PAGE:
Insect Repellents – A Pediatrician’s Top Picks!

Biting bugs outside can be a nuisance, but so can excessive use of insect repellents. The following list is helpful for choosing a child insect repellent with a lower toxicity profile based on my own research and clinical experience.

Boy having fun in nature

Top Picks:

Coleman DEET-Free.  This stuff works well. It has a component called IR3535, which has been safely used in Europe for over 30 years to repel insects without any major adverse effects.

REPEL Lemon Eucalyptus or OFF! Botanicals Plant-based Insect Repellent. These repellents are derived from oil of lemon eucalyptus. For you essential oil lovers (I love lavender, personally, but that’s another post), do not use essential oil that is not formulated for use as a repellent on your skin. You can diffuse oil of lemon eucalyptus outside, but if it’s not formulated as a repellent, then it may not work properly or may cause toxicity if ingested.

Not research proven but works great:

AVON Skin So Soft lotion. You can apply a light coat of AVON Skin So Soft lotion to babies’ skin six months and older. Skin So Soft has a light fragrance that repels insects and has not been found to be toxic like agents such as N,N-Diethyl-meta-toluamide (DEET). This product can be bought on the web or through an AVON distributor. I don’t recommend the insect repellent made by AVON since it has sunscreen combined with more harsh chemicals.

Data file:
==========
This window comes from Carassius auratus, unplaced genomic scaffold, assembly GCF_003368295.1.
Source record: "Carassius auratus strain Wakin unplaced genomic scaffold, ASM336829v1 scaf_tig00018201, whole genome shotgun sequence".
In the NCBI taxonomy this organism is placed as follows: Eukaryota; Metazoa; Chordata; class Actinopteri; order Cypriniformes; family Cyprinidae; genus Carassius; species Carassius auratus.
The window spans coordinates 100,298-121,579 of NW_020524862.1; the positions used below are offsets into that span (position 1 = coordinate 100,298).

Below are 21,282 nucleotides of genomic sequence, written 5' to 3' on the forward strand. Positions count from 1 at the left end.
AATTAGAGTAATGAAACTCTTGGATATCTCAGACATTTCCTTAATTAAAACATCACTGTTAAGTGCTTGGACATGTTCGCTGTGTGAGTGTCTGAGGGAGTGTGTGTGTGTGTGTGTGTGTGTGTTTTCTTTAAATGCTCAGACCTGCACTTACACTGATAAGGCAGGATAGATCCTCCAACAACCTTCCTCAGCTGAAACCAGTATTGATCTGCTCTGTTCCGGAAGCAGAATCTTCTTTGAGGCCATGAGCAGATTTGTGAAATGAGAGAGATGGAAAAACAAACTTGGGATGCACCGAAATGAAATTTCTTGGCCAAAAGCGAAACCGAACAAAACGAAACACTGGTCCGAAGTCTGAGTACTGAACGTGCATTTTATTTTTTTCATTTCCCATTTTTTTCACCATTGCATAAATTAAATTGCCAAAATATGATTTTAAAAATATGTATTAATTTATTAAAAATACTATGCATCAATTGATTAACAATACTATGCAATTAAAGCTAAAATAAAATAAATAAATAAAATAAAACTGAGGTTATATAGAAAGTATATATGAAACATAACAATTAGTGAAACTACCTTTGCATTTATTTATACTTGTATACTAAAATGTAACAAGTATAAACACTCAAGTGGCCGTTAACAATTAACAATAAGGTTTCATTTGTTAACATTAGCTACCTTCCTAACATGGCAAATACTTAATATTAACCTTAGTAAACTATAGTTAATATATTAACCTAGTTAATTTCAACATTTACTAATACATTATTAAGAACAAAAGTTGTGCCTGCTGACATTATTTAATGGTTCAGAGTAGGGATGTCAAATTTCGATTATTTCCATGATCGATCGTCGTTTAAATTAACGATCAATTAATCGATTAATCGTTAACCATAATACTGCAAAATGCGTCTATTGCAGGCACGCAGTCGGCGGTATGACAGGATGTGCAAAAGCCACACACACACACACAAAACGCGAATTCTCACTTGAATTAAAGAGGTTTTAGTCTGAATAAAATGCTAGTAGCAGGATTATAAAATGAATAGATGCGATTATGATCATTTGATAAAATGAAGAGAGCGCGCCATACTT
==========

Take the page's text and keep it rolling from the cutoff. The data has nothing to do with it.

Not on the Dr. Lewis list and why:

DEET (N,N-Diethyl-meta-toluamide), such as OFF! Family Care. DEET is toxic in high doses. Dose toxicity in children not defined and unclear. Classified as category III in toxicity profile.

2-undecanone, such as BioUD. This is a substance that comes from plant products, but it’s too new to clearly understand the safety profile for children.

Picardin, such as Honest Bug Spray or Skin So Soft Bug Guard Plus. Classified as category III in toxicity profile. There are less toxic products on the market as described above.

Tips to reduce insect bites:

Always wash off insect repellents when you come in from outside. No chemical substance should be hanging out on your couch.

Insect repellents on babies should avoid the face, hands, and bare feet. This practice will help avoid accidental ingestion or eye irritation.

Don’t mind a mess? Treat your child’s clothing with insect repellent before going outdoors. I make no promises about washing out an insect repellent, so do this on play clothing that you don’t mind possibly staining. There are products made specifically for clothing, but I don’t recommend them currently since the ingredients are harsher.

Consider covering your child’s body with cotton long sleeve shirts, pants, socks, and shoes. In the summer, your child will still be OK in breathable cotton. Other materials may not be as comfortable.

Bed nets are a good option if needed. If there’s too much traffic in and out of your house door or not enough screening or air-conditioning, bed nets make a good option to protect your children from insect bites.

Citronella candles or other devices to put in your outdoor space. These are not research proven, but I’ve seen them work. Be sure any candles are high up so they can’t cause a burn or fire.

Plant sweetgrass. Native Americans have long used sweet grass as an insect repellent. Researcher Dr. Charles Cantrell from the American Chemical Society states, “Sweetgrass gives off a sweet aroma that deters mosquitoes.” It's OK to enjoy planting sweetgrass with your children, but ensure they don't ingest the plant. As with many herbs, the chemicals in sweetgrass can be toxic in large doses.

Use a high output fan in the area where you are hanging out. Mosquitos are lightweight and will be easily blown away.

Sources: The American Chemical Society (ACS),  Center for Disease Control (CDC), Environmental Protection Agency (EPA)

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